|Review of some aspects of marine fish larviculture|
|Sorgeloos, P.; Dehasque, M.; Dhert, Ph.; Lavens, P. (1995). Review of some aspects of marine fish larviculture. ICES Mar. Sci. Symp. 201: 138-142|
|In: ICES Marine Science Symposia. ICES/Reitzel: Copenhagen. ISSN 0906-060X, more|
|Also published as |
- Sorgeloos, P.; Dehasque, M.; Dhert, Ph.; Lavens, P. (1995). Review of some aspects of marine fish larviculture, in: (1995). IZWO Coll. Rep. 25(1995). IZWO Collected Reprints, 25: pp. chapter 49 [Subsequent publication], more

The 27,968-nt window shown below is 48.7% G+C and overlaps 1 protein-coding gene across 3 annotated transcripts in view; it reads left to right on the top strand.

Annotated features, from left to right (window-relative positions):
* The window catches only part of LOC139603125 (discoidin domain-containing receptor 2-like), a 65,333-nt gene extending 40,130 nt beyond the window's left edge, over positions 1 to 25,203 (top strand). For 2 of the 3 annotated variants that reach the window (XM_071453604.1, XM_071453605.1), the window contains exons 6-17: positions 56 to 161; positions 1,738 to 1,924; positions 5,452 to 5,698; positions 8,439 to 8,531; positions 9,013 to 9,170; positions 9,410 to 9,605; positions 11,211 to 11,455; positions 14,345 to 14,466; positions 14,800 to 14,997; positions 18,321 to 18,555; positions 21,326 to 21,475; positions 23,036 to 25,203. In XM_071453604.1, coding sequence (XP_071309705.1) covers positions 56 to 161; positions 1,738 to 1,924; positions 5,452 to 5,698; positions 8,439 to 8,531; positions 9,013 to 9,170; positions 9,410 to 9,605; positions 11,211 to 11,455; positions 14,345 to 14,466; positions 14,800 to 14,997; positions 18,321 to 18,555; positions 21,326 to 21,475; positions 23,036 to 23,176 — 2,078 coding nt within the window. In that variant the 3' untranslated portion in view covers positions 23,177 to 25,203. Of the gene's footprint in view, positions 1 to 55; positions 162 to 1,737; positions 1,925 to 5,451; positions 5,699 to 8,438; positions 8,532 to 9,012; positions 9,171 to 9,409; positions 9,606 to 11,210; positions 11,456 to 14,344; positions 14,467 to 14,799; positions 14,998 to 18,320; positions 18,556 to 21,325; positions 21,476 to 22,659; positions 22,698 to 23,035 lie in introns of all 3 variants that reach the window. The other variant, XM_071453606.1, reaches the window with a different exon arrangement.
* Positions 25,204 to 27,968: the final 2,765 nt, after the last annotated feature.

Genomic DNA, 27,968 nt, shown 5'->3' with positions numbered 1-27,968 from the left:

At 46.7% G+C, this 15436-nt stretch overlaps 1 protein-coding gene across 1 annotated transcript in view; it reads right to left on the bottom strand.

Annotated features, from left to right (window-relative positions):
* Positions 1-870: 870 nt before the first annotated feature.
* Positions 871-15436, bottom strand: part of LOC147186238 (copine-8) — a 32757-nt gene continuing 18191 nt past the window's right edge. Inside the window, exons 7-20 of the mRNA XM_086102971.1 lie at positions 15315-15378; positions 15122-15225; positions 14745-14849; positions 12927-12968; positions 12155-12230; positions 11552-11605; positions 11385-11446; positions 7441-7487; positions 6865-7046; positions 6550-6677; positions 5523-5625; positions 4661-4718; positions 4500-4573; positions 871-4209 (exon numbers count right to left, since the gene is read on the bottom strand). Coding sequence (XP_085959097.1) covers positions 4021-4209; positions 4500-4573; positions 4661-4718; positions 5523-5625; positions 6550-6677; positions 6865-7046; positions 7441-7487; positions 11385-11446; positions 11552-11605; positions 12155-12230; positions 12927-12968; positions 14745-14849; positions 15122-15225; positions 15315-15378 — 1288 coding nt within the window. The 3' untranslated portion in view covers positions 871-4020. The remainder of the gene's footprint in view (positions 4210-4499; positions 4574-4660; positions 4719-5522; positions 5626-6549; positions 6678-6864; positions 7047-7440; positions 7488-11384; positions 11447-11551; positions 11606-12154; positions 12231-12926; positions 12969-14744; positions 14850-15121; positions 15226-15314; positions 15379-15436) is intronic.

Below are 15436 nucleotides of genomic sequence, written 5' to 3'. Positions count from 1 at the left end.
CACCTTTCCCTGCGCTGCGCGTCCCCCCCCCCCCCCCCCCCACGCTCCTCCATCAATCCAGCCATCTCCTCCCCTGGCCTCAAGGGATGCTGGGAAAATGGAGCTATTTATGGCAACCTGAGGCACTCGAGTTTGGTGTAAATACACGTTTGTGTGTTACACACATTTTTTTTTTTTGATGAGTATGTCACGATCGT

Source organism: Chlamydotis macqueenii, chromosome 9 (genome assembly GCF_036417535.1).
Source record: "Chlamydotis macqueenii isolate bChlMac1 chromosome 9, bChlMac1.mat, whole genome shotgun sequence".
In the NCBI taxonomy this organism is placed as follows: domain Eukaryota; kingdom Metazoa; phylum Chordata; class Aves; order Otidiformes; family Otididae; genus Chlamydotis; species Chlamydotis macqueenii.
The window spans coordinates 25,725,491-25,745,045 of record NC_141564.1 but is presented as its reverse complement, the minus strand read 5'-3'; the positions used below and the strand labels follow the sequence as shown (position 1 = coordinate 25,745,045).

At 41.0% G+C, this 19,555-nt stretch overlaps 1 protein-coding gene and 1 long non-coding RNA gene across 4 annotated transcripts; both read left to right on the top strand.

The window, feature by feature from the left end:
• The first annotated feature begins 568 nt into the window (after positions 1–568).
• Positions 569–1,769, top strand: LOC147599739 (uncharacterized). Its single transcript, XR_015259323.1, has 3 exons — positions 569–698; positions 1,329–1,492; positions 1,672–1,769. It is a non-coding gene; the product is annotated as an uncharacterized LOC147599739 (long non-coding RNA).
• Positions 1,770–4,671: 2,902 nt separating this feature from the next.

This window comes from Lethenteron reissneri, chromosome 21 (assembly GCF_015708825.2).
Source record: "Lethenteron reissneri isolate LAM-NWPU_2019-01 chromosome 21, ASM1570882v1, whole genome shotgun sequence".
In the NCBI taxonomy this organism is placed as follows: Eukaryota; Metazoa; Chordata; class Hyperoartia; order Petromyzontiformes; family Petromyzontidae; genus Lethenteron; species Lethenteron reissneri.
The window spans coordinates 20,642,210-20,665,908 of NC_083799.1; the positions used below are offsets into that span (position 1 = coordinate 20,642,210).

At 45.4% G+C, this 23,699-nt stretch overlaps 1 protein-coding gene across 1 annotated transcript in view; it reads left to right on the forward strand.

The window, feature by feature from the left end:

Dependable availability of quality fry to stock grow-out production systems has been one of the most critical factors in the commercial success of industrial production of fish and shellfish. Large-scale production of marine fish fry was realized only from the 1980s onwards. Although Japan was the pioneer with the red sea bream (Pagrus major), the most competitive hatchery methods were eventually developed in Europe for the sea bass (Dicentrarchus labrax) and the gilthead sea bream (Sparus aurata). Improved knowledge of larval dietary requirements, not the least with regard to (n-3) highly unsaturated fatty acids (HUFAs), combined with the adoption of live-food enrichment protocols allowed the successful transition from pilot to commercial-scale larviculture. Initially based on an empirical approach, larviculture nutrition research today is of a multidisciplinary nature. There are good indications that the more fundamental approach will lead to significant progress in hatchery outputs. The larval dietary regimes will eventually be adjusted as a function of the cultured species and/or specific development stages, e.g., changes in the enrichment protocols for Brachionus and Artemia , the selected formulation of substitution diets, and/or the adoption of co-feeding techniques. The area that has been most neglected so far, but might provoke the biggest impact in future hatchery technology is microbiology. Also the prophylactic and therapeutic use of antibiotics and other chemotherapeutics is expected to undergo significant improvements in the near future. In addition, it is very likely that better broodstock conditioning and feeding can ensure improved and constant larval qualities. Finally, improved zoo techniques will make fish larviculture more predictable and more cost-effective, e.g., adoption of modular hatchery systems, selection and use of new materials, reduction of the so-called "human factors" by increased automation, etc.